Therefore, I want to call you to join me in making a concentrated effort to view the advance of the true gospel the way heaven does, by rejoicing (Luke 15)! Yes, even rejoicing with those true believers who are theologically and/or methodologically different from us. I also want to call you join me in grieving for and praying for other ministries when obstacles come their way – yes, even grieving for and praying for ministries proclaiming the true gospel that are theologically and/or methodologically different from us.
Finally, rejoicing with and praying for gospel proclaiming ministries and people who differ from us on some things is not an endorsement of all they do or all they believe. Rather, it is a humble understanding that the Lord advances His Kingdom how He wants and through whom He wants. I mean, hey, He even does it through you and me despite all of our failures and shortcomings. So, we must remember that it is always right to celebrate the advance of the gospel into the lives of people.
As I had the privilege of leading the missionary trainees of To Every Tribe through the book of Acts I was once again reminded why it has played such a vital role in the lives of missionaries both now and throughout history.
In Acts, Luke recounts the powerful movement of God in which we see a band of 120 disciples gathered to pray in an upper room in Jerusalem mobilized to “turn the world upside down” with the saving power of the gospel. This is all set off by Jesus’ final words to the apostles just before ascending to heaven, “But you will receive power when the Holy Spirit has come upon you, and you will be my witnesses in Jerusalem and all Judea and Samaria and to the end of the earth,” (Acts 1:8). It is these words then that drive this narrative which covers about thirty years of history.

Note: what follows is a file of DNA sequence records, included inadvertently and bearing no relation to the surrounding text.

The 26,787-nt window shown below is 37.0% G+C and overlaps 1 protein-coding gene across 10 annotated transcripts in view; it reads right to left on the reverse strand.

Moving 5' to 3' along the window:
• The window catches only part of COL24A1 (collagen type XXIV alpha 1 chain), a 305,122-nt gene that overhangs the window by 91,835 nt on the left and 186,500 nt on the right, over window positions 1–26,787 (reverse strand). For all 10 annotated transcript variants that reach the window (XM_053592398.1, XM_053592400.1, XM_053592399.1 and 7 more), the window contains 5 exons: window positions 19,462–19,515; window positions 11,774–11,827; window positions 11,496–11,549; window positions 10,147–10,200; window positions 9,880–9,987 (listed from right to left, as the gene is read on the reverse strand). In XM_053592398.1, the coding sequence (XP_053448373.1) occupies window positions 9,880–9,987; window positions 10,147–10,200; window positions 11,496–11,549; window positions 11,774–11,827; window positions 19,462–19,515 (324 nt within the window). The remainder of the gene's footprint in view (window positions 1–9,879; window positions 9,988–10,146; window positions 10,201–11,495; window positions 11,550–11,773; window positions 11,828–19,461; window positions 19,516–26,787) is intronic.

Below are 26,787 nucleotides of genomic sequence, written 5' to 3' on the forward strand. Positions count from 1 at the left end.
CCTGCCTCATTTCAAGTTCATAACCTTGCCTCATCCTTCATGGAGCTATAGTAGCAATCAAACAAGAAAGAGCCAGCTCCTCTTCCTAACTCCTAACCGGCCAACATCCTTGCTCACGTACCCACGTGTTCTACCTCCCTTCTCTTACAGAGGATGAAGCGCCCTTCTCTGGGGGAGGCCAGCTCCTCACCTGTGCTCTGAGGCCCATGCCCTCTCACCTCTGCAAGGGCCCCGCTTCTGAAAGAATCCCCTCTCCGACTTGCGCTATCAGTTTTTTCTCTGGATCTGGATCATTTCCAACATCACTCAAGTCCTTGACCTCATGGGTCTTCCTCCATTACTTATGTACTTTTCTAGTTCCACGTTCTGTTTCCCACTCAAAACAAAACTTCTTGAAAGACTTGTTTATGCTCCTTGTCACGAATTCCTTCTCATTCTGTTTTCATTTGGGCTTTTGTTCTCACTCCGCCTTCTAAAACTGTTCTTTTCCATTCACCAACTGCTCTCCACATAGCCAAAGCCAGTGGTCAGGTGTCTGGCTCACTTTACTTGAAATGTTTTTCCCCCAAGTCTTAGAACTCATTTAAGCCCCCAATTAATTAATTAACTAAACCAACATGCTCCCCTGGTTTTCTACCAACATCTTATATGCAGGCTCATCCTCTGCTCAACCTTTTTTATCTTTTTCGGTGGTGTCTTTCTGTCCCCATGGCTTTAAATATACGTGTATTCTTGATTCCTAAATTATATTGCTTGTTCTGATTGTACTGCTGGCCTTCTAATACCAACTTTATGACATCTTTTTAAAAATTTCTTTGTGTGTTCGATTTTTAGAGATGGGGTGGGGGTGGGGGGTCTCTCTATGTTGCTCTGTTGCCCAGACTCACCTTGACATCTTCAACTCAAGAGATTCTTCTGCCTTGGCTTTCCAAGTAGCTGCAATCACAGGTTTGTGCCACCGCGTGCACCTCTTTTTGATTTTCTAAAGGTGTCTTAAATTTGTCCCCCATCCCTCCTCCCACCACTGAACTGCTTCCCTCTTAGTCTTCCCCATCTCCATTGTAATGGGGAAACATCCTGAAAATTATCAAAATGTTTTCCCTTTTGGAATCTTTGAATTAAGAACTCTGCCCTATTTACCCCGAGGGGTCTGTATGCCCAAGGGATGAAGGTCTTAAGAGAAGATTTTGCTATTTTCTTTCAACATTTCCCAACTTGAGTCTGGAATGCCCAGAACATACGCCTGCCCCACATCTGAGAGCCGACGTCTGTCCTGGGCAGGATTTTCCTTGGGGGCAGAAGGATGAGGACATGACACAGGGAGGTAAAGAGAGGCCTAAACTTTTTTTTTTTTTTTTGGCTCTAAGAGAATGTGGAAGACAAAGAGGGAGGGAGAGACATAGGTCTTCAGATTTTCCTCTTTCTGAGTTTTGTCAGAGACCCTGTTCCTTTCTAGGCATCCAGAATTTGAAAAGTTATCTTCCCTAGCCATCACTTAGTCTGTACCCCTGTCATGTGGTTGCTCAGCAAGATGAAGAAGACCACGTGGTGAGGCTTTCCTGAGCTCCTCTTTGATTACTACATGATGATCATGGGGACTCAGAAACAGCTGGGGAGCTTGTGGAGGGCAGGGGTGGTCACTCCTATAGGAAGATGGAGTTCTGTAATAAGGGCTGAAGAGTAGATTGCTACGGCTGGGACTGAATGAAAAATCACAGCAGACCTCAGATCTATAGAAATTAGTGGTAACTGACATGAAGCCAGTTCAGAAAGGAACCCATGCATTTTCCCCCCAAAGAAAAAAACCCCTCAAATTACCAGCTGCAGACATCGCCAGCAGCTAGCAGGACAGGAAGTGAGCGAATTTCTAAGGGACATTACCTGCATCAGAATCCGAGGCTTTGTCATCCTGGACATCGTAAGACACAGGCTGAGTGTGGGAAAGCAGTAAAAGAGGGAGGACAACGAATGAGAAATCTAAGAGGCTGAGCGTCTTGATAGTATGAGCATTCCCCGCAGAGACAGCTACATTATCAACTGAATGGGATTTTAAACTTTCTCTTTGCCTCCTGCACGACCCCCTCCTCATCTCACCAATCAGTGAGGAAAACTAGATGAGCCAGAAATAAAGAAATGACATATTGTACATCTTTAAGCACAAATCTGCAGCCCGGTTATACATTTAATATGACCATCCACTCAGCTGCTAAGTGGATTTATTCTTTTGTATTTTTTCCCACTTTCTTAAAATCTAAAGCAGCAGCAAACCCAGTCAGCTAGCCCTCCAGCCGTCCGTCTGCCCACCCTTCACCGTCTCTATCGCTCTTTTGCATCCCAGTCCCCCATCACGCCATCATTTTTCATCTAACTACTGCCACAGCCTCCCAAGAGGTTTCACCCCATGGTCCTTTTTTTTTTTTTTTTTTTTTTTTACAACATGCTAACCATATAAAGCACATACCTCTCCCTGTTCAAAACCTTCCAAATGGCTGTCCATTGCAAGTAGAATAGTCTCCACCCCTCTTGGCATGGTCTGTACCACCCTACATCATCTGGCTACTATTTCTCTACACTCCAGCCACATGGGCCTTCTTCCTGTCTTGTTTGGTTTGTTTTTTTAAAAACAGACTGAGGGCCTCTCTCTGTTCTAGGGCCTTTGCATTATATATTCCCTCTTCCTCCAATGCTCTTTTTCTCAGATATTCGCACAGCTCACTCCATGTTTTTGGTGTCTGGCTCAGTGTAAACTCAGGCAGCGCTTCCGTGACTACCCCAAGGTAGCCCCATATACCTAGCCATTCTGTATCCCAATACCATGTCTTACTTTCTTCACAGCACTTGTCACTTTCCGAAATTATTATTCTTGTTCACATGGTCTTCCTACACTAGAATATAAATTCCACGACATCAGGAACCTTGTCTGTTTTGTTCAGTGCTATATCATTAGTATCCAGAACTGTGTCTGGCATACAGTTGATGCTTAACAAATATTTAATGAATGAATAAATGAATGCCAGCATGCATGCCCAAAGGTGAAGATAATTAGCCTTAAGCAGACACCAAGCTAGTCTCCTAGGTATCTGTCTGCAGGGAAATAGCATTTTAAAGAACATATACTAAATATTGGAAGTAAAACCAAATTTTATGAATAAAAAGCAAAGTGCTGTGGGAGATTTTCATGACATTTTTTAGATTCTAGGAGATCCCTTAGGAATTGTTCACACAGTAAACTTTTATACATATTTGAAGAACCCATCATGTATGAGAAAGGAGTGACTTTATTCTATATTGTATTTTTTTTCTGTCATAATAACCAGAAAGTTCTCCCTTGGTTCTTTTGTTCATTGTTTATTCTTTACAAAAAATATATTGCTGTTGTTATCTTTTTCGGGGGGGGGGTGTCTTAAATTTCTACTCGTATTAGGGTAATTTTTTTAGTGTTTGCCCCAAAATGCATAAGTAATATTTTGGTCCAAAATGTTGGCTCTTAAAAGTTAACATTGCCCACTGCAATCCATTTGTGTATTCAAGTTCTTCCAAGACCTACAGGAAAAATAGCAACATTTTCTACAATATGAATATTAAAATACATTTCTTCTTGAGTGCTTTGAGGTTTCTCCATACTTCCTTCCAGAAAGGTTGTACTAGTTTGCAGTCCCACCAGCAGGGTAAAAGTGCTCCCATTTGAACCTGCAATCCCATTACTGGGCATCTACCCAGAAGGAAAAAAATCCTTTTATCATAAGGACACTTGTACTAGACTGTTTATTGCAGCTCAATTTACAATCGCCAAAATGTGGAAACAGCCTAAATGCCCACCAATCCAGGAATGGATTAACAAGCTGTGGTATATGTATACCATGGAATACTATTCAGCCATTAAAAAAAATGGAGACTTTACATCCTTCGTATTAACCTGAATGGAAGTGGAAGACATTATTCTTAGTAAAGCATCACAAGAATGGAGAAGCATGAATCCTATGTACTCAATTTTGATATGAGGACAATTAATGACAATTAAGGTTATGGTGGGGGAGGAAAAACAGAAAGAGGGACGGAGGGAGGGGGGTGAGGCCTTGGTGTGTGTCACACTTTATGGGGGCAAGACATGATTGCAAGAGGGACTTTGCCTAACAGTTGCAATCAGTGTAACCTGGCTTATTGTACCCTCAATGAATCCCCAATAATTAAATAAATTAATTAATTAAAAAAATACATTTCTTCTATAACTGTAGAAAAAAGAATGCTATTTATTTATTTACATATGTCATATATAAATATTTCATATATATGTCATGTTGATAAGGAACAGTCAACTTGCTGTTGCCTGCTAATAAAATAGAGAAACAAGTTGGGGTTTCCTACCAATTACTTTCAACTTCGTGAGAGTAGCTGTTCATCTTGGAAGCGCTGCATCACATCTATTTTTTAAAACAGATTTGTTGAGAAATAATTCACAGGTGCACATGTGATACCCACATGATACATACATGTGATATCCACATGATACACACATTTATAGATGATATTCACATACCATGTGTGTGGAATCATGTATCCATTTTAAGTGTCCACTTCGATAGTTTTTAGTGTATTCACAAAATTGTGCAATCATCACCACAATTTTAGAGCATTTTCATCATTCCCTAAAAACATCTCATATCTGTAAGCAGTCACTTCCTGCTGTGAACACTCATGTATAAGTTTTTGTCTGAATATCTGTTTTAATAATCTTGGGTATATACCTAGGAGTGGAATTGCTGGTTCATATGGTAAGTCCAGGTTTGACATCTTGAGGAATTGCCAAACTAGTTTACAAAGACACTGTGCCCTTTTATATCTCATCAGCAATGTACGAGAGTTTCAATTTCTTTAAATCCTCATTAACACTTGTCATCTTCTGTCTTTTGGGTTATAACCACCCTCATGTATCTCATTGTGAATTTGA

As we read this exhilarating story of Kingdom advance we cannot help but notice several important themes that develop.
Jesus’ words of Acts 1:8 come to fruition
The church and gospel message expand geographically from Jerusalem, throughout the Roman empire, and even to the heart of Rome itself. However, this advance of Christ’s Kingdom is not simply geographical, it is numerical as well. In fact, there are approximately 20 verses that indicate massive church growth (2:41; 2:47; 4:4; 5:14; 6:1; 6:7…). Moreover, we also see how the words of Jesus in Acts 1:8 come to pass in the gospel crossing cultures into a variety of people groups such as Jews (Acts 1-7), Samaritans (8:4-8), Ethiopians (8:26-39); Roman Gentiles (10:34-48), and Greeks (14:1) to name a few.
Witness driven gospel expansion is fueled by prayer and the power of the Holy Spirit
Directly after the ascension the early church was, “with one accord were devoting themselves to prayer,” (1;14). From here we see that prayer permeates everything the early church does. They pray in their church gatherings (2:47). The pray for boldness (4:24). They pray that others would receive the Holy Spirit (8:15-17). They pray for missionaries they send out (13:3). They pray in prison (16:25). They pray for those in prison (12:5). They pray for newly appointed elders (14:23). They even pray for guys they appoint to serve tables (6:6)! Clearly, the spread of the gospel through the early church cannot be separated from their devotion to pray to the Lord of the harvest.
Furthermore, the witness and advance of the early church was empowered by the Holy Spirit (1:8; 2:4). In fact, it was the Holy Spirit that enabled their boldness (4:8). It was the Spirit that provided visible confirmation that a new people groups were entering the Kingdom of God (10:44-48). It was the Holy Spirit that enabled success in evangelism and teaching (11:22-24). And it was the Holy Spirit that set apart and sent missionaries from the local church (13:1-3).
Rapid gospel expansion happens in the face of opposition